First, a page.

Microsoft Time Synchronization

Have a look to other posts of this serie:

[1] NTP MitM Attack using a Delorean
[2] Mac OS X Time Synchronization
[3] Fedora / Ubuntu Time Synchronization
[4] Microsoft Time Synchronization
[5] Attacking HTTP Strict Transport Security
[6] Attacking the Public Key Infrastructure
[7] Other Attacks
[8] Helper tools

Of course, I couldn't finish my examples without talking about Microsoft. From the desktop OS vendor that I have tested, Microsoft has the most robust one in terms of security. It works in a different way for standalone computers than in domain members, so let's cover both circumstances:

In a standalone Windows box, time synchronization takes place each 7 days (Sundays at 1-2am or so) so the only one option to intercept an NTP request is to be there on Sunday or Monday, whenever the victim boots the computer for the first time after the synchronization time. In addition, Windows has a clock drift limitation of 15 hours, so we can't change the clock more than 15 hours on each synchronization, which is a real problem for most attacks that we will see in the following posts.

The 15 hours value is not a harcoded value, it is stored in the registry, in a couple of keys called "MaxPosPhaseCorrection" and "MaxNegPhaseCorrection", and they change in different systems, for example, in a Windows 7/8 is 15 hours but in a Windows Server 2012 is 48 hours, and in older servers is different as well. It could also change when some changes happen in the box, for example when a box become a domain member.

In combination, both controls make Windows boxes pretty secure in terms of time synchronization. However, if any of both are changed by the user, there are some attack vectors that could be used. For example, there are many tutorials in the internet explaining how to change the time synchronization scheduled task, because they think (and probably they're right) that once a week is not enough for a good clock accuracy.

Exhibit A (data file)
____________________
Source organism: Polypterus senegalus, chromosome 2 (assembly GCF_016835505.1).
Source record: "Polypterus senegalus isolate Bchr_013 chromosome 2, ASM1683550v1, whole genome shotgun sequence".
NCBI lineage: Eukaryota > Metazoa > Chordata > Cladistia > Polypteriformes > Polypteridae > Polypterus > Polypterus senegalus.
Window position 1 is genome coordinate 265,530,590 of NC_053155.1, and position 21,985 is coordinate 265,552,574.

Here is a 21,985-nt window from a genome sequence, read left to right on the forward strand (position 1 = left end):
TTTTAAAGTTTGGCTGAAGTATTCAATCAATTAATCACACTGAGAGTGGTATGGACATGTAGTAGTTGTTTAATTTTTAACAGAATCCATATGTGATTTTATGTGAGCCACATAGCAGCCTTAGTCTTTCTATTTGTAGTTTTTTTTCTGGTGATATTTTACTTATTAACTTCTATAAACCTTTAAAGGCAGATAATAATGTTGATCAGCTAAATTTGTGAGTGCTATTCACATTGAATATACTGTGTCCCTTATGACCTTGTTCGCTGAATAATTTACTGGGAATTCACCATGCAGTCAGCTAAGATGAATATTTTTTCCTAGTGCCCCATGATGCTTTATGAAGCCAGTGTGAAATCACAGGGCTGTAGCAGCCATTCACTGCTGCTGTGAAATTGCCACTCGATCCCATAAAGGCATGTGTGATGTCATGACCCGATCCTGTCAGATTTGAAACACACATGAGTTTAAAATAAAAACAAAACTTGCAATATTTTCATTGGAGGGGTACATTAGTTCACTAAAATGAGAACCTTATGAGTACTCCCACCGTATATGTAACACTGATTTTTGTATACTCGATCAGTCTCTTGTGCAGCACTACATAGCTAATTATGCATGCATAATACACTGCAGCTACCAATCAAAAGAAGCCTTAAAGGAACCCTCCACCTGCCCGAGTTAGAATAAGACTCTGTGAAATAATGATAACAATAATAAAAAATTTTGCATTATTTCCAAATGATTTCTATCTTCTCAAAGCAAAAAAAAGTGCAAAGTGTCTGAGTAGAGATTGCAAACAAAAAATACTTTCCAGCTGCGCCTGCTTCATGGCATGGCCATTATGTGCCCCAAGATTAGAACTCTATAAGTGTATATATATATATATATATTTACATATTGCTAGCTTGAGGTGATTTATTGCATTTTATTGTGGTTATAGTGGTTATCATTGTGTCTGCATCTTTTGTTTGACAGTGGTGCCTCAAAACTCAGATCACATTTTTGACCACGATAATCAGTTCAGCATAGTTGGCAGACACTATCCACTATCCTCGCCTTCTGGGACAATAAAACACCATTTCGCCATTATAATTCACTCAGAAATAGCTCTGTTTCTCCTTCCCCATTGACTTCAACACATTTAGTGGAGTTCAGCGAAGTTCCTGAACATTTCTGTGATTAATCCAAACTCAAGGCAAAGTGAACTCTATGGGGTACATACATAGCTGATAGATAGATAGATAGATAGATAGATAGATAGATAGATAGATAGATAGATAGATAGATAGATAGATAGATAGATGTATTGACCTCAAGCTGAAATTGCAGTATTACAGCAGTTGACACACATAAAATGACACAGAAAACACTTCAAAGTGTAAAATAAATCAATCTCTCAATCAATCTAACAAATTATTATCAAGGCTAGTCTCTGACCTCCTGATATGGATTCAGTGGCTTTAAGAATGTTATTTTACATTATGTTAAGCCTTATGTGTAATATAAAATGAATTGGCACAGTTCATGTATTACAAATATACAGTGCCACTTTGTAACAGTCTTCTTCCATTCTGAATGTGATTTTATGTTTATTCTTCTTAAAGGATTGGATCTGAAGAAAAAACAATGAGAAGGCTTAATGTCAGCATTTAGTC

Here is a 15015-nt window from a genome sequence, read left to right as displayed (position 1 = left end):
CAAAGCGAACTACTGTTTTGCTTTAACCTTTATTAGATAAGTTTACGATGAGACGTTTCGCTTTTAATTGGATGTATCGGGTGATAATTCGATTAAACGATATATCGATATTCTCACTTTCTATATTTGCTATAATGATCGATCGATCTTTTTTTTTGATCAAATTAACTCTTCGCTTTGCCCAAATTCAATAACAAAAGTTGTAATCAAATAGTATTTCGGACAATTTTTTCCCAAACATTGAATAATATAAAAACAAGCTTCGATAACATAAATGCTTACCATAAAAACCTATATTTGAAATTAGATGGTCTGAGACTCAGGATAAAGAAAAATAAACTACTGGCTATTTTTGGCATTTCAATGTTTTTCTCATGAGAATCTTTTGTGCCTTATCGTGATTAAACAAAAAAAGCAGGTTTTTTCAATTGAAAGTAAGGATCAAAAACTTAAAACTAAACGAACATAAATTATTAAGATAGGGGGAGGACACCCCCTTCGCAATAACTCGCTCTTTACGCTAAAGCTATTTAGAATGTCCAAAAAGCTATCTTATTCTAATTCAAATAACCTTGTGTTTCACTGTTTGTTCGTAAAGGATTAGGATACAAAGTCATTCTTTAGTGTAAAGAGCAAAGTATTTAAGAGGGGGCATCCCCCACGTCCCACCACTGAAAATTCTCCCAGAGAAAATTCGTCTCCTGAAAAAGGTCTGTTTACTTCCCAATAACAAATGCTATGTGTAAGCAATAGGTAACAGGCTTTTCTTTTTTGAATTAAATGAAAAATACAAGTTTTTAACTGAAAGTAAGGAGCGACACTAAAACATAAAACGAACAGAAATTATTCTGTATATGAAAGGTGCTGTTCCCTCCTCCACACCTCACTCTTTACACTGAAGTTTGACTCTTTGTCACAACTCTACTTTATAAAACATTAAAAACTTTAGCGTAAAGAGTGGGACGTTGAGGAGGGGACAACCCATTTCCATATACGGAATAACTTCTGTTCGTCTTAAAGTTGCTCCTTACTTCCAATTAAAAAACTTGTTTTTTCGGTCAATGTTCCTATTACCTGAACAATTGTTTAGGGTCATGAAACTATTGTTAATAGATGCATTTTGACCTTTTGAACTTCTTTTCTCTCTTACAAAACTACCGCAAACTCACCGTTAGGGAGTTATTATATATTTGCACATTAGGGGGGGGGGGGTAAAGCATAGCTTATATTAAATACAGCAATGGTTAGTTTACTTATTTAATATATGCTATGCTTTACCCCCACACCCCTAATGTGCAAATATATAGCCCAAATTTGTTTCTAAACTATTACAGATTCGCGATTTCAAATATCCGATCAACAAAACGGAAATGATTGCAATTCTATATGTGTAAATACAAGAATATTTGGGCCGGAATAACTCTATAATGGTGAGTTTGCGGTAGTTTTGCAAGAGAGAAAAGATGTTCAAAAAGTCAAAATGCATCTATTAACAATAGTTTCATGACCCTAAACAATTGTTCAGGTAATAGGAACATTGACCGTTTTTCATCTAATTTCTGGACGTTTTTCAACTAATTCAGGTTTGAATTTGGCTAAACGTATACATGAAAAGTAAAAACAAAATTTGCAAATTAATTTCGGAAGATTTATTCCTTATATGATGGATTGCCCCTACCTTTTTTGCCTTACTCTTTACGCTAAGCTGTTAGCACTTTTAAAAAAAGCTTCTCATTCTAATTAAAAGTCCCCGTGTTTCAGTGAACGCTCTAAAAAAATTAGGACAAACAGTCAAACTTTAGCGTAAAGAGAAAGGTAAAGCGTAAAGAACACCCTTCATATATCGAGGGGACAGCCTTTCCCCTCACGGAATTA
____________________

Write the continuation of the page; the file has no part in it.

So, under this circumstance, a new attack vector came to my mind. What happen if the user configure his system to synchronize the time more often than the maximum clock drift allowed? The answer is than an attacker could intercept that NTP request and change the clock just a few seconds before the next scheduled time synchronization, then intercept the following NTP requst and do the same, and again, and again, and again until he reach the desired time. I called this attack "Time Skimming", because it's a similar idea than a stone skimming in a lake, and it's implemented in Delorean:

There's another way to force time synchronization, but it requires some kind of social engineering. When the user manually request a time synchronization using the "Internet Time Settings", but it's not as easy as in Mac OS X, since it takes several clicks.

Domain members work in a different way. The Max[Pos|Neg]PhaseCorrction value is set to 0xFFFFFFFF which means "accept any clock drift". That is a risk, but they include a packet signature in order to authenticate the source of the response:

They use the NTP standard in a creative way. Key ID should be a value that identify which key should be used to sign the response. In a regular NTP request it should be 1 or 2, depending on the number of keys available. However, what Microsoft did was use this to identify the computers username in the active directory that is requesting the time synchronization. For example, if we have a KeyID 0x5e040000 we need to change its endianess and then we have 0x0000045e. The first bit of this is a key selector (0 or 1), and the rest is the Relative ID (RID) for the computer.

As you probably know, both computers and users are objects in active directory. Computers are a special kind of users. They set a password for this user when they join the domain, and those passwords are changed in a regular basis. A Domain Controller store the last two known hashed passwords, so the key selector that we mentioned before identify this.

/* Sign the NTP response with the unicodePwd */
MD5Update(&ctx, nt_hash->hash, sizeof(nt_hash->hash));
MD5Update(&ctx,, sign_request.packet_to_sign.length);
MD5Final( + sign_request.packet_to_sign.length + 4, &ctx);

Response packets are signed using MD5 ( md5(hashed_password+response_body) ), which is not the most robust hashing algorithm in the world, but I couldn't find a working attack for such a small message, so at this point I think a Microsoft domain time synchronization is the most robust that I have seen in my research.
Written on October 30, 2015